He was also provoked: he was responding to comments that Cosatu members were monkeys and from people who heckled and provoked from the sidelines.
“The transcripts show how Mr Masuku tried repeatedly to bring the focus back to the topic of his speech, being practical solidarity for the Palestinians, whereas the hecklers kept trying to change the topic to one of anti-Semitism,” said De Kock. Provocation was not a defence to a claim of hate speech, she said, but it was “essential context”.
Political speech was specifically protected by the Constitution, said Marcus. He said: “It is precisely in cases which evoke the greatest controversy and contestation where freedom of expression matters most. Freedom of expression is of little value if it only protects speech that is bland or mundane.”
He quoted Aryeh Neier, the Jewish lawyer who, in one of the seminal free speech cases of the United States Supreme Court, defended the right of neo-Nazis to march through Skokie, a Jewish neighbourhood in Illinois. Neier said: “The Nazis — I respond to those who ask how I, a Jew, can defend freedom for Nazis — must be free to speak because Jews must be free to speak; and because I must be free to speak.”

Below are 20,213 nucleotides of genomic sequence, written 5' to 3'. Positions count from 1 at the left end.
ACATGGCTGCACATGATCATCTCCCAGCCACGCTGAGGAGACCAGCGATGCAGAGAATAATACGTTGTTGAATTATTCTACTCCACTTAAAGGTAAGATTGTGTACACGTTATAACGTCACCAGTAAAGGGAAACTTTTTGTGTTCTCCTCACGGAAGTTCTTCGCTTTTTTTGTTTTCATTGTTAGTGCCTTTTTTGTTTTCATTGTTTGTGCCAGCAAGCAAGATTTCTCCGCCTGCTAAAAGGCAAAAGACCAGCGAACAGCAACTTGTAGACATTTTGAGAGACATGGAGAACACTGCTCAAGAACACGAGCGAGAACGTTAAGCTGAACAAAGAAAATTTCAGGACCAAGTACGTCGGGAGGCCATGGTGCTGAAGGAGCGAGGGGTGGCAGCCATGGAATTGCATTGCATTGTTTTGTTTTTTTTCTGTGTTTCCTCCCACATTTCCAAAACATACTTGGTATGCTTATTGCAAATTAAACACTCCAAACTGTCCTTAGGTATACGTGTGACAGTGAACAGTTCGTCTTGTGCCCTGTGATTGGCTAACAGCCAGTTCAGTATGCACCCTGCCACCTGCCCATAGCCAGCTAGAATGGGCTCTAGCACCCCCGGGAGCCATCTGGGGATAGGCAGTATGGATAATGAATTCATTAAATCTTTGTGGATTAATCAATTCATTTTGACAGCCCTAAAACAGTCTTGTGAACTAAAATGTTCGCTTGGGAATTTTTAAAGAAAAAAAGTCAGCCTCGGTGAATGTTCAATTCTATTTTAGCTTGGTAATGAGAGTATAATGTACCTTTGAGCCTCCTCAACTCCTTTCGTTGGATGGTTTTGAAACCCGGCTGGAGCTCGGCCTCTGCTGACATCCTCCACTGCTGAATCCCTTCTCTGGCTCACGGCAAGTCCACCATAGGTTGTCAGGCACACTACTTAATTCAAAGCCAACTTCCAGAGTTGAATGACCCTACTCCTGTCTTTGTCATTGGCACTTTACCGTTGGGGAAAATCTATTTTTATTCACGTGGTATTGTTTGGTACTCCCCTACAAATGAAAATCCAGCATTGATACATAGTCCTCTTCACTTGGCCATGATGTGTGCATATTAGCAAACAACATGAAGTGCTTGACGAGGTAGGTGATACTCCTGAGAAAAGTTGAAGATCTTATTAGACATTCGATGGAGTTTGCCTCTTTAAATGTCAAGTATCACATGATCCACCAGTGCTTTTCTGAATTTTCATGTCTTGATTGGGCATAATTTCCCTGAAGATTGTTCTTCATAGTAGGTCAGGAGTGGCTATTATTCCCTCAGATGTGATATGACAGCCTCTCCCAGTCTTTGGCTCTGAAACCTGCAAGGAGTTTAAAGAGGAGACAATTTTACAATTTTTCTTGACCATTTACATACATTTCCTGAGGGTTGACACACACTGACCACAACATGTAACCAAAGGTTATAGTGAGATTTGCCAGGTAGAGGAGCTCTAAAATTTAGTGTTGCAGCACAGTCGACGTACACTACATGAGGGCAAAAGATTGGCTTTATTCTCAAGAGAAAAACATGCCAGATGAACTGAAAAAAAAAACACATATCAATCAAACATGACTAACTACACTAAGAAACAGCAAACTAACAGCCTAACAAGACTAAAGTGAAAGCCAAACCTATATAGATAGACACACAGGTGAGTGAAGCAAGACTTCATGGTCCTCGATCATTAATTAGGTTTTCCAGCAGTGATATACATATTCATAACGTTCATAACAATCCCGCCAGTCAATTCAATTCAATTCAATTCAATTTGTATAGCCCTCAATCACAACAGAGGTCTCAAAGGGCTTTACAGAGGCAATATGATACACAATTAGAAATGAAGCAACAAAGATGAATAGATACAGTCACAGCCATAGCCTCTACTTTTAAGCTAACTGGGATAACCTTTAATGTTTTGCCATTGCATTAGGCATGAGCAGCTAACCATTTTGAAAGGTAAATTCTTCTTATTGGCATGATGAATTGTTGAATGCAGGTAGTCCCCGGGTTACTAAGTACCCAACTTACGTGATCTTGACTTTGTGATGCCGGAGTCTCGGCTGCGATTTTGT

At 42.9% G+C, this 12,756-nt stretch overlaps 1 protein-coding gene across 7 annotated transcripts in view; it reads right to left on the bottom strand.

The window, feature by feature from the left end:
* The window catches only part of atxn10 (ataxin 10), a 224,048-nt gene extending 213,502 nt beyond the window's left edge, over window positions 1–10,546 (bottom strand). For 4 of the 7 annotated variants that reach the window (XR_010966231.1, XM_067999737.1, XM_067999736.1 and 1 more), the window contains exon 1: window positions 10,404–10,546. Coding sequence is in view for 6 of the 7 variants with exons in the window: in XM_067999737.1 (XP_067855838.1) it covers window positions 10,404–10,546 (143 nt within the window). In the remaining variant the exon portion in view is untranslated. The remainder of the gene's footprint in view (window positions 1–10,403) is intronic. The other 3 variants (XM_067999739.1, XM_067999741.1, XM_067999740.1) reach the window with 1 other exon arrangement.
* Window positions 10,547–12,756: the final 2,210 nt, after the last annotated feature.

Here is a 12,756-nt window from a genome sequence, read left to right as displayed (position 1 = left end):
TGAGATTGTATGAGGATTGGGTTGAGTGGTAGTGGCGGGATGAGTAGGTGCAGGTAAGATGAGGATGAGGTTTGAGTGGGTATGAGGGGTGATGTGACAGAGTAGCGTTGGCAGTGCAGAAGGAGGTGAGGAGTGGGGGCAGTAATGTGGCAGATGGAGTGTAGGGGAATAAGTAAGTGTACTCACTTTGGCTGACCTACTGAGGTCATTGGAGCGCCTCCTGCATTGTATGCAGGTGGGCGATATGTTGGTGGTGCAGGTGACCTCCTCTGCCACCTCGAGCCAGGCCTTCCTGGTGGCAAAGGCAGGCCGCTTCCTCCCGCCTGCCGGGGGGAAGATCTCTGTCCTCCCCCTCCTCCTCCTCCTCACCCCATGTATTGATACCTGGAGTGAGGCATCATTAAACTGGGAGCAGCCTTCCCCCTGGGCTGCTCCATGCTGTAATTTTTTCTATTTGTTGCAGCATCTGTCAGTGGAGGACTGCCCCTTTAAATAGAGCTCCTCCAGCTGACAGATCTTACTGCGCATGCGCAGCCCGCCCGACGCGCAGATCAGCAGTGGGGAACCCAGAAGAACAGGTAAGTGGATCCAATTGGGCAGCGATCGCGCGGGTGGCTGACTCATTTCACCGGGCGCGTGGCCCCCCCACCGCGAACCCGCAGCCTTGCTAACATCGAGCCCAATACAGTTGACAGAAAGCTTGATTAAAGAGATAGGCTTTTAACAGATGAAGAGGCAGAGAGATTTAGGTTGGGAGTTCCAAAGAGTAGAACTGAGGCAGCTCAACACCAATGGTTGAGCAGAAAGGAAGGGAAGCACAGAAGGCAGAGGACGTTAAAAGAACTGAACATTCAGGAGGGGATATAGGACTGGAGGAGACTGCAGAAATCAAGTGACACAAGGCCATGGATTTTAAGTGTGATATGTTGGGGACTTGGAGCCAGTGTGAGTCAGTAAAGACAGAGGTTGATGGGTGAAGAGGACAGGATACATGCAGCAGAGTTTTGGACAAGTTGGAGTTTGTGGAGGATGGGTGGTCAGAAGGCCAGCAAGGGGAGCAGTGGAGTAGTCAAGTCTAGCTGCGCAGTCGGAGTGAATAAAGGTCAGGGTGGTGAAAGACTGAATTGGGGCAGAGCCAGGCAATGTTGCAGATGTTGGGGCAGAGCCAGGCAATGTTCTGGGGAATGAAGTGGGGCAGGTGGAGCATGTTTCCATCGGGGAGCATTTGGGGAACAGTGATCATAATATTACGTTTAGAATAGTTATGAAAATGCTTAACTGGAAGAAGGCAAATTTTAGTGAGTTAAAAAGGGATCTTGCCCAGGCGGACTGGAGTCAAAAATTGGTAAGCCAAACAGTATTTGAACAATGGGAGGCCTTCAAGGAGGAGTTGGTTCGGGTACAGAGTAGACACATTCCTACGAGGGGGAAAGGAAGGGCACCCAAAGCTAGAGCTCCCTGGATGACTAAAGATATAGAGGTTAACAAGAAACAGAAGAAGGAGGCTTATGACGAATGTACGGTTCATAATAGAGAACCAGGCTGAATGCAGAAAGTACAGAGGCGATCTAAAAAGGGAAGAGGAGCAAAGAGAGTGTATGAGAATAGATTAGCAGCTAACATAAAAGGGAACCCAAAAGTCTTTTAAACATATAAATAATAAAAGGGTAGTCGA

Many of the arguments from the friends of the court were specifically made to counter the earlier judgment of the Supreme Court of Appeal in the case. In its judgment, the appeal court decided the case on the basis of section 16 of the Constitution and ignored the Equality Act entirely, remarking that it was probably unconstitutional.
Counsel for the Psychological Society of South Africa, Kate Hofmeyr, emphasised that at the heart of the Equality Act were the constitutional rights to equality and dignity. “The starting point is not free speech,” she said.
The purpose of the Equality Act was to regulate that which “undermines dignity, evidences disrespect and denigrates on the basis of immutable characteristics”. Although section 16(2) of the Constitution sets out certain speech that falls outside its protection, it would not be unconstitutional for the Equality Act to go further in limiting protected speech, she argued.
This is because the Constitution itself allows for rights to be limited — if it is justifiable. She said the Act does not criminalise hate speech, and provides only civil remedies, such as apologies and the payment of damages. If “this preoccupation of the SCA [Supreme Court of Appeal] is not set straight by this court, the constitutional project at the basis of the Equality Act will be jeopardised,” she said.
Ben Winks for the Nelson Mandela Foundation argued that if the hate speech clause were to be read as closely as possible to section 16 (2) of the Constitution, it would exclude important cases from its ambit.
“Those that argue for maximum freedom of expression don’t tell us what should be done when black people are called bobbejaans or homosexuals are told that same-sex marriage is akin to bestiality. They don’t tell us,” he said.
Judgment was reserved.
Read more from Franny Rabkin